The Russian economy ranks as the eighth largest by nominal GDP and fifth largest by purchasing power parity. Russia's extensive mineral and energy resources, the largest reserves in the world,have made it one of the largest producers of oil and natural gas globally. The country is one of the five recognized nuclear weapons states and possesses the largest stockpile of weapons of mass destruction. Russia is a great power and a permanent member of the United Nations Security Council, a member of the G8, G20, the Council of Europe, the Asia-Pacific Economic Cooperation, the Shanghai Cooperation Organisation, the Eurasian Economic Community, the Organisation for Security and Cooperation in Europe (OSCE), the World Trade Organisation (WTO), and is the leading member of the Commonwealth of Independent States.
The name Russia is derived from Rus, a medieval state populated mostly by the East Slavs. However, this proper name became more prominent in the later history, and the country typically was called by its inhabitants "Русская Земля" (russkaya zemlya) which could be translated as "Russian Land" or "Land of Rus'". In order to distinguish this state from other states derived from it, it is denoted as Kievan Rus' by modern historiography. The name Rus itself comes from Rus people, a group of Varangians (possibly Swedish Vikings) who founded the state of Rus (Русь).

Thursday, September 26, 2013

Music of Fiji

Rank and Economy

The rank of Fiji from the poorest is 105 and fro the richest is 99 with gdp per capita using atlas method in 2003 is 2,360 $ and in other measurement such as IMF, WB and CIA measured in 2007,2007, and 2008 using nominal method
Fiji Economy
Fiji economy depends on its innumerable natural resources like, flora and fauna, fishing and also mineral resources. The other factors that are important in the economy of Fiji are the agricultural sectors, sugar industries and also the growing travel and tourism industries.
Fiji economy is much developed in comparison with the other Pacific island economies though it is still a developing nation.

Import and export trades are a very important part of the whole Fiji economy. The products that are imported here are, food, machines and some others while the main export products from this island nation are garments and sugar. Sugar industry in Fiji is a major part of the growing economy of this country. Travel and tourism is another strong pillar of Fiji economy. The countries from where most of the travelers come to visit this beautiful island nation are, New Zealand, Australia, US and also UK. But Fiji has some problems on the way of its economic growth also. Some of these are, emigration problems, natural calamities, homelessness and some others.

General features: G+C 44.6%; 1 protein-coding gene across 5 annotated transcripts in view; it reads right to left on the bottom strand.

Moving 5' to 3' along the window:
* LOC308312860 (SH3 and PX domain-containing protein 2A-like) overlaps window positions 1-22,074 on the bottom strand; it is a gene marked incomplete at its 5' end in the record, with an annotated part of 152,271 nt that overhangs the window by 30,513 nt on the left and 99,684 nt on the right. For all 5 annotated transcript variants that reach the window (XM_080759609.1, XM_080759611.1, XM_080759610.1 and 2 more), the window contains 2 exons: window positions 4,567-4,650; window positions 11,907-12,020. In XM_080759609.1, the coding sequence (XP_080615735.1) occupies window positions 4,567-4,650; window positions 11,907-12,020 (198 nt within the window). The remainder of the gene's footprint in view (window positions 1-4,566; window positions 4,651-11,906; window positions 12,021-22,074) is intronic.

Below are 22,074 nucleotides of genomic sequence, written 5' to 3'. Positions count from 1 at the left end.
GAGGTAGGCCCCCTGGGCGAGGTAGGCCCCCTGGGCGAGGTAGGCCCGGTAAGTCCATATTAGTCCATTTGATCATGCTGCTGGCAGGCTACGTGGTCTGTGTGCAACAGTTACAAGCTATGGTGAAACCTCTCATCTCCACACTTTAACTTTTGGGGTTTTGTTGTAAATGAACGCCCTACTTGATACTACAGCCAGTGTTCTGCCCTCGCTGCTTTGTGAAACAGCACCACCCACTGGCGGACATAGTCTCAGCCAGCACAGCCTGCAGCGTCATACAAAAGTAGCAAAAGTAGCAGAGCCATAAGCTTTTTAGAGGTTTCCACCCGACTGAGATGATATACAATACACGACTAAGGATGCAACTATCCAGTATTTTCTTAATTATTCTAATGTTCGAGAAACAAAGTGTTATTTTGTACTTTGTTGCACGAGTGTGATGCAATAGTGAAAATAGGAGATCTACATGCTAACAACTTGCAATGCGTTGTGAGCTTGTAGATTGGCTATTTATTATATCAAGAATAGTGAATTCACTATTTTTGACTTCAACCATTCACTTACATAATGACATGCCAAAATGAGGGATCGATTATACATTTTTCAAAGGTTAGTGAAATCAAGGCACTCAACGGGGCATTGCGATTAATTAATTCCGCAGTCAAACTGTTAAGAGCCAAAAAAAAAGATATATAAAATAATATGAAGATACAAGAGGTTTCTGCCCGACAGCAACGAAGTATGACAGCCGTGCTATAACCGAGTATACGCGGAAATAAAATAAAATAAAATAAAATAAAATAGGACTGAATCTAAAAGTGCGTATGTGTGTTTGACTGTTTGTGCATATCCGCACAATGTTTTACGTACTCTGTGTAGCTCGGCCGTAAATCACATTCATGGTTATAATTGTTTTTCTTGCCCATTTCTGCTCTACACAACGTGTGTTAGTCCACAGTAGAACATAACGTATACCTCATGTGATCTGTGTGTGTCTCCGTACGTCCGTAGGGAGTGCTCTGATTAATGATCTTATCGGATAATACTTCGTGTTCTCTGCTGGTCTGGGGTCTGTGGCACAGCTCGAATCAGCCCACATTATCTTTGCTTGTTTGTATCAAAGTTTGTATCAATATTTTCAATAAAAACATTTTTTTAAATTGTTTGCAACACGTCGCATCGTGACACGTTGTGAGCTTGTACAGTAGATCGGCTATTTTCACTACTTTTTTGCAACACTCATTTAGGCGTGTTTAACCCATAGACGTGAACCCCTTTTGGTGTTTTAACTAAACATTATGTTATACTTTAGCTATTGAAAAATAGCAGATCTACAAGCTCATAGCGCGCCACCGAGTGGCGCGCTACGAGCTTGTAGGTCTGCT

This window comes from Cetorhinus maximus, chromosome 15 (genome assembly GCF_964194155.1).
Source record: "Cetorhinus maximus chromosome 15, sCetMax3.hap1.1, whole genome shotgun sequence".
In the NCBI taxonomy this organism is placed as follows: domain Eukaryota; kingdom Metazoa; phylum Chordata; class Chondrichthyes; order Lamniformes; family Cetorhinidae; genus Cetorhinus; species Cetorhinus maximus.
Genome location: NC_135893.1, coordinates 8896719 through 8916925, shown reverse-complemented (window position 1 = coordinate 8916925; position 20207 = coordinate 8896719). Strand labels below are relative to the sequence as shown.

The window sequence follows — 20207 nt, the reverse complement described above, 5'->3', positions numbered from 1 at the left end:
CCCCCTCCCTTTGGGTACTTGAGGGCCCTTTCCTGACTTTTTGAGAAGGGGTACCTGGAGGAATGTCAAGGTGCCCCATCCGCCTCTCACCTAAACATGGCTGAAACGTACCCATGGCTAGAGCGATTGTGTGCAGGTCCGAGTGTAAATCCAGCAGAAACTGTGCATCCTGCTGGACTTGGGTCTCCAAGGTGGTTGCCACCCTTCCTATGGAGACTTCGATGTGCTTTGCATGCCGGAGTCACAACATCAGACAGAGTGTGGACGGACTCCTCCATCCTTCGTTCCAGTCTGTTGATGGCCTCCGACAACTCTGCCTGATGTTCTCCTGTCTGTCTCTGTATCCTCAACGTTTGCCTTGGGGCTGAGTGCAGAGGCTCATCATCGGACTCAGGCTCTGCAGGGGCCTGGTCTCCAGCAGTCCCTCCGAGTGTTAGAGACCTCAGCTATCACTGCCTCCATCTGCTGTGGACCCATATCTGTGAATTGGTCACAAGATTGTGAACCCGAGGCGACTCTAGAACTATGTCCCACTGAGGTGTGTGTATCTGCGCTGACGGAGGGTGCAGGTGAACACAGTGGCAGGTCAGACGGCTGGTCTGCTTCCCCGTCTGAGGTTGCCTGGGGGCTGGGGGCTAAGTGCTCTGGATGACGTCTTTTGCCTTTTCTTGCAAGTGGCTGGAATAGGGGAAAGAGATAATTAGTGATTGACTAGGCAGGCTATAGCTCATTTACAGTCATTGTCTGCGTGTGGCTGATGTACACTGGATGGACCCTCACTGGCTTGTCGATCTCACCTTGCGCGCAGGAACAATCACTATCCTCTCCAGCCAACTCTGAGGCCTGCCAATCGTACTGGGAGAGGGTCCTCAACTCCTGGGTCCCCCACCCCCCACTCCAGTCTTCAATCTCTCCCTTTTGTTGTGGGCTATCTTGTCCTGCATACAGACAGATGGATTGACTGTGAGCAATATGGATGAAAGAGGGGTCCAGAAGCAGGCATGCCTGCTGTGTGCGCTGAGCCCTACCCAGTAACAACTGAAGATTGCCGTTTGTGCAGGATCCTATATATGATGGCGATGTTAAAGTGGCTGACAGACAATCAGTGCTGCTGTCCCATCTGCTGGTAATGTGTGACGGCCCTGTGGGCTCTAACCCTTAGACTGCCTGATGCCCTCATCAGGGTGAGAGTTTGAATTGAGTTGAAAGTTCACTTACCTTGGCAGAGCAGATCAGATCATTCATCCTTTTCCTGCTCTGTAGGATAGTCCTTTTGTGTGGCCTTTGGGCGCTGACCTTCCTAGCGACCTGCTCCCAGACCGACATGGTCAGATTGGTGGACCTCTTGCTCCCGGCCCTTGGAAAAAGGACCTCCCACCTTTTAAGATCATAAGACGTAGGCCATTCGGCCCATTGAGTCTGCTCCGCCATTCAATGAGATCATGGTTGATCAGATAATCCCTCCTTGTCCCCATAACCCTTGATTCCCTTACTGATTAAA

How to Export from Fiji
How to export from Fiji is the question regarding the trade of Fiji. Fiji has a growing economy that has export as one of its very important part. Fiji has a number of materials and natural resources that are very much helpful in building a strong economic backbone of this island country.

Naturally therefore, how to export from Fiji, is a question that has the answer regarding various aspects related to the foreign trade, export, transportation and export materials of Fiji.

Fiji is a central south Pacific island country, that has a number of natural resources. Using these materials Fiji has already reached to a position that can be said that economically stable. As a part of this economic scenario in Fiji, the field of export and foreign trade has much contribution. Fiji has the sugar industry as one of the main pillars of its growing economy. Sugar and related many foodstuff are exported from Fiji. Another important export material from Fiji is, garment. The textile industry is another important part of Fiji trade. Moreover, the fishing industry, which earns a huge amount of foreign currency for Fiji, is another very important part of Export from Fiji.

Infrastructure in Fiji
Infrastructure in Fiji is a very good one and favorable for further growth. The infrastructure of Fiji consist of the water supply, electricity, transportation, industries and some other factors. Fiji gives the native people a very good infrastructure that help in further development of the nation.

The municipalities and the government take good care of all these matters that contribute to the well being of a country in general.

Water supply in Fiji is one of the basic infrastructure and this aspect of this country is well maintained and looked after. Almost all the people of Fiji get fresh water from the piped water supply. This water supply department is maintained by the public service department of the government. The quality of the water that is supplied is very good.

Electricity, which is another important part of the Fiji infrastructure, is well maintained in the country. All most all the areas of the country has the access to electricity. Electricity distribution and other controls are done by the Fiji Electricity Authority. But now-a-days there are pressing need and more demand of electricity. As a result, many other electricity producers are encouraged to take part in this field. The main sources of Fiji electricity are, water and diesel.

Fiji infrastructure provides very good transportation system to the people in Fiji. Fiji has a very good road transportation system. By road all the major cities and towns are interrelated in Fiji. Moreover, there are water ferry system and international airport as well which are also popular mode of transportation in this country. Fiji has many industries of which the sugar industry is the main pillar of economy here.